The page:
From a reporter of social history to a visual storyteller of life in Laguna, An Mercado-Alcantara has found greater fulfillment in mid-life as a potter-artist.
She is the first featured artist in Tesoro’s “Disenyo at Talento,” a series of collections for the landmark handicrafts store that features up-and-coming artists and artisans who interpret Filipino and Spanish heritage in their works. Alcantara’s style is akin to Naïve Art—works of artists who eschew the realistic depiction of a subject and formal rules of aesthetics.
Alcantara’s terra-cotta figures and tablets portraying life in her hometown, San Pablo, referred to the art of the late Native American pottery storyteller artist Helen Cordero who lived in Cochiti Pueblo New Mexico, where pottery was part of woman’s duty.
Instead of making pots and vases, Cordero shaped figures with smaller figures, called listening dolls, who clung to the former. Ten years ago, Cordero’s storyteller dolls were classified as Native American art that required documents of authenticity and fetched more than $18,000.
Alcantara adapted Cordero’s style, drawing inspiration from San Pablo where people love to engage in storytelling. One of her subjects, Boni Mag-iibon, was a bird vendor who whistled calls so that birds would perch on his shoulder. The practice is now illegal; the storyteller figure was just one of the many vignettes that captured the vanishing provincial life.
Luis Magwawalis was a reference to the houseboy of her husband’s grandmother who often rested under a tree. The lola would chide him and get him sweeping the grounds again. Other terra-cotta storytellers portray vendors with children holding on to them.
Then there’s the Sta. Maria series, storyteller figures of the various attributes of the Virgin Mary.
Alcantara’s other series are similar to the Latin American folk art that portrays religious beliefs and secular life. Like three-dimensional paintings, the retablos or carved niches and tablets depict individually handcrafted figures in a complicated background of fiestas and processions.
One of her popular works is the Our Lady of Antipolo appearing on a tree, surrounded by pilgrims and vendors selling the town’s specialties such as suman, cashew and sampaguita garlands.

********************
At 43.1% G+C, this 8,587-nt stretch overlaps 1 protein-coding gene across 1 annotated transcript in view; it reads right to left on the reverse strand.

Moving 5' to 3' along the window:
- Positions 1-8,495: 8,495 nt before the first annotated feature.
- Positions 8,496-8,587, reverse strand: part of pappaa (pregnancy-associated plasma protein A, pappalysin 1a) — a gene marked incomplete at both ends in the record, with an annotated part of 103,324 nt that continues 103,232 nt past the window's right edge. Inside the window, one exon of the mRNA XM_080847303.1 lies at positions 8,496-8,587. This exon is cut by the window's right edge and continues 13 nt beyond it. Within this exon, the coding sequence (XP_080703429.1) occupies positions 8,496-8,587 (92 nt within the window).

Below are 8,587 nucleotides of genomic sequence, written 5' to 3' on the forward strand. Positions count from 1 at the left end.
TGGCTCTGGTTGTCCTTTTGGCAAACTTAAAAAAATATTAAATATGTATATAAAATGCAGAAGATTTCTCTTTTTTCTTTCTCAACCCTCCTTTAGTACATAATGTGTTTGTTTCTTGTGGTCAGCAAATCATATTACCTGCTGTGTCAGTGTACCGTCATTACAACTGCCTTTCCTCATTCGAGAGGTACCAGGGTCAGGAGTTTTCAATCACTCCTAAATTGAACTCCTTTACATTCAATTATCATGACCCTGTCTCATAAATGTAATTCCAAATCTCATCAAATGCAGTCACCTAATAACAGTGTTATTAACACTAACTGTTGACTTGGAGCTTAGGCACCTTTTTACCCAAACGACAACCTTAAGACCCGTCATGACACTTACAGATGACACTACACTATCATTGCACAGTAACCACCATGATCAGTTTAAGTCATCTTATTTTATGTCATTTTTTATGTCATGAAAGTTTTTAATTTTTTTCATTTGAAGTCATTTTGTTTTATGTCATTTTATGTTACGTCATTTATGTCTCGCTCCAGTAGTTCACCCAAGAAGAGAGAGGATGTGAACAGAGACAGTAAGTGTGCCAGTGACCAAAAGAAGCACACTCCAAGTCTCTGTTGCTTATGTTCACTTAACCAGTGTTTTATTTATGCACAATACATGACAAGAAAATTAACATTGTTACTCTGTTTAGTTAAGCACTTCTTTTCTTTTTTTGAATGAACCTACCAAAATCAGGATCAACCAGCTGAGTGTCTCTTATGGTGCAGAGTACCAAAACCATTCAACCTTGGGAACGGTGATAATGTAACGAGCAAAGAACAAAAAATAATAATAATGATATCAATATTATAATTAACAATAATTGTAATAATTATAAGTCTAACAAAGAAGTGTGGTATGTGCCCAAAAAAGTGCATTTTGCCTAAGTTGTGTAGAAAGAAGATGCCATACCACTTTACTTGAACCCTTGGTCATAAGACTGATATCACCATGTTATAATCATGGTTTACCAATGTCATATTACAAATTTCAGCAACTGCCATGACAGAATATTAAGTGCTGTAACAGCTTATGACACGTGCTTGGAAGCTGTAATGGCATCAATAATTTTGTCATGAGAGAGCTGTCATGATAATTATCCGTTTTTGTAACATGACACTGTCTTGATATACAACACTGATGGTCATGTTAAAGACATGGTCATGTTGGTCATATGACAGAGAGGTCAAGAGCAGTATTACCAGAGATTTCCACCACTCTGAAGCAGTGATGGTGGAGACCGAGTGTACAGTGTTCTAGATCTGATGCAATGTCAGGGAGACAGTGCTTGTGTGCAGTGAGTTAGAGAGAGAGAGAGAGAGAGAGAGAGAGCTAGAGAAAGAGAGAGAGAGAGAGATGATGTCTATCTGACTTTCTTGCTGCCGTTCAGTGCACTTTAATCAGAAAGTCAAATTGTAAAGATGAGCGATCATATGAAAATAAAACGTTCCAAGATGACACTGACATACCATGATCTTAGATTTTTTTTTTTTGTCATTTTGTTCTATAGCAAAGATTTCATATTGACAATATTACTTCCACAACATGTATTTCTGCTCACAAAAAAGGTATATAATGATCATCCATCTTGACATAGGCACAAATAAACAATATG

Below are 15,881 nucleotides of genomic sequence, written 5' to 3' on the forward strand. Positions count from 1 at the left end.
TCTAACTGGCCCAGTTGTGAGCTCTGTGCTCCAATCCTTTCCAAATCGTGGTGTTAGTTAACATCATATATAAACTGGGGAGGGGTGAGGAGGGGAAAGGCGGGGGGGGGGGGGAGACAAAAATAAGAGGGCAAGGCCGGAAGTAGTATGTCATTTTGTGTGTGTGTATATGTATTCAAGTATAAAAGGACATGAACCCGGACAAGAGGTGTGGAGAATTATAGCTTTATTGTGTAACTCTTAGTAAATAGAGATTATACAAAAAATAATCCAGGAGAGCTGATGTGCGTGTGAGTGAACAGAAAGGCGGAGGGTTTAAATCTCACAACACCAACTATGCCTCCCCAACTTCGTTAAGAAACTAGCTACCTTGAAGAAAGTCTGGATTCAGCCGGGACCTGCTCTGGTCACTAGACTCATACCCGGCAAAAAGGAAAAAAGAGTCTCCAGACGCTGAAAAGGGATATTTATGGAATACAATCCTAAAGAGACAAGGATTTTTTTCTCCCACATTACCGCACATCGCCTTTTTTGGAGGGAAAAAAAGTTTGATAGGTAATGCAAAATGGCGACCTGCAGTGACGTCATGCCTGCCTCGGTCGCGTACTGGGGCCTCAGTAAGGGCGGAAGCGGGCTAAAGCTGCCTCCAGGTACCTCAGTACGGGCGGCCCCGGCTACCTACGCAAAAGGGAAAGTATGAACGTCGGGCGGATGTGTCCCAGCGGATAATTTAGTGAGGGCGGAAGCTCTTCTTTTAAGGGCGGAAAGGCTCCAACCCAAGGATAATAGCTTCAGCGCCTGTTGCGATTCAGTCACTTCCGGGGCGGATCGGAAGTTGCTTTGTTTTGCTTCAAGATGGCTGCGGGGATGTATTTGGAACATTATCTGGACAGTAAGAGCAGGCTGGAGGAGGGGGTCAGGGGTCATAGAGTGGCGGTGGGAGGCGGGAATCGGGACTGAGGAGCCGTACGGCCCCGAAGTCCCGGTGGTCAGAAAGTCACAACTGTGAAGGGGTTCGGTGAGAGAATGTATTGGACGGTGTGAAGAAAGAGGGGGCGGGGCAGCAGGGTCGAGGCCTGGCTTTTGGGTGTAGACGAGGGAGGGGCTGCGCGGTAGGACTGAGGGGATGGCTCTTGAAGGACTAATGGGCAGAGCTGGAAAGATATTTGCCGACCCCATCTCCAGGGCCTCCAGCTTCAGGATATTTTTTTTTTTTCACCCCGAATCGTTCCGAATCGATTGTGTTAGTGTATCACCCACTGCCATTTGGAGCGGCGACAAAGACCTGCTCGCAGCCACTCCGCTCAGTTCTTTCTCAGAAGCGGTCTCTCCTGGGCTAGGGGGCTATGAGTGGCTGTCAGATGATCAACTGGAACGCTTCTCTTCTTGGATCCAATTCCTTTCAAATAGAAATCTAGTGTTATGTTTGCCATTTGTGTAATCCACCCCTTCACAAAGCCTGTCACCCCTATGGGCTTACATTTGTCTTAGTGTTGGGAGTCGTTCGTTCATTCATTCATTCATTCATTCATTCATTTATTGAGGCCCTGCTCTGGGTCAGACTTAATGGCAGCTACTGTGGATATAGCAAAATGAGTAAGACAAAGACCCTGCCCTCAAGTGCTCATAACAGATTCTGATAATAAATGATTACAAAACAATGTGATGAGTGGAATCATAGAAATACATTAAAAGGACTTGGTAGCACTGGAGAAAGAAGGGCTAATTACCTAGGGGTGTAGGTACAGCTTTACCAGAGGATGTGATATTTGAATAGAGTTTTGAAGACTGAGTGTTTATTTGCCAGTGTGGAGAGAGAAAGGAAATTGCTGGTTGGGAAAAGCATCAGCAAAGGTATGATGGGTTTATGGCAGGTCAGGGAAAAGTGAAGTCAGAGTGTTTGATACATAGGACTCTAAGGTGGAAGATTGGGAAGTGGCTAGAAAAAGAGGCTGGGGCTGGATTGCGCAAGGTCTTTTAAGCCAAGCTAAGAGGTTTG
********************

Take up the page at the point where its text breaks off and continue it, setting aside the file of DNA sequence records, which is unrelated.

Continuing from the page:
The artist compares the facelessness of her storyteller figures to Waldorf dolls whose lack of expression allows the child to express creativity. Alcantara said putting facial details tended to limit the expression of storytellers, and it was up to the viewer to find meaning in the work.
“If it’s faceless, it can expand and capture what you would like it to represent,” she said.
Her transition from journalist-media executive to artist came naturally. She started out as a lifestyle reporter for the now defunct Manila Chronicle in 1987 and left ABS-CBN Publishing as editorial director in 2013. She said she’s always been a country girl at heart despite the slick lifestyle she was exposed to.
Her husband of 21 years, Jose Cayetano “Boots” Alcantara, hails from San Pablo, which eventually became her adopted city. In 1997, they set up a bed and breakfast place, Casa San Pablo, where they enjoy playing the roles of innkeepers.
She discovered sculpting when she would join her son, Diego, in his claymaking sessions. “When he was done, I’d still be playing,” she recalled. She was turned on by the tactile quality of the material, and felt some connection with it. She took lessons with such potter-artists as Lanelle Abueva-Fernando, Ugu Bigyan and John and Tessy Pettyjohn.
With dental tools and clay shapers, she would create figures inspired by real people in San Pablo. The storyteller figures would be sold at Casa San Pablo.
Eventually the storytellers found their way to bazaars and the MaARTe Artisan Fair, where she received voluminous orders. Collectors were buying the Puto Bumbong storytellers, The Nativity tableaux, replete with children and farm animals, and the Our Lady of Guadalupe retablos.
Seeing the business potential of her art, Alcantara decided it was time for a second wind after 26 years in journalism.
“It may sound like a cliché but you have to follow your heart,” she said. “I’m lucky to have a very supportive husband and another business to support my passion.”
She is also president of San Pablo’s tourism council.
Today she works with four other artisans who create terra-cotta pieces that narrate the story of the simple life in the province.
She noted that she didn’t want to venture into mass production to maintain the folk art spirit of her storytellers. She has trained four artisans to help her. “My hope is that this will someday be folk art.”
An-Mercado Alcantara’s work will be featured at Tesoro’s this July. Visit casasanpablo.com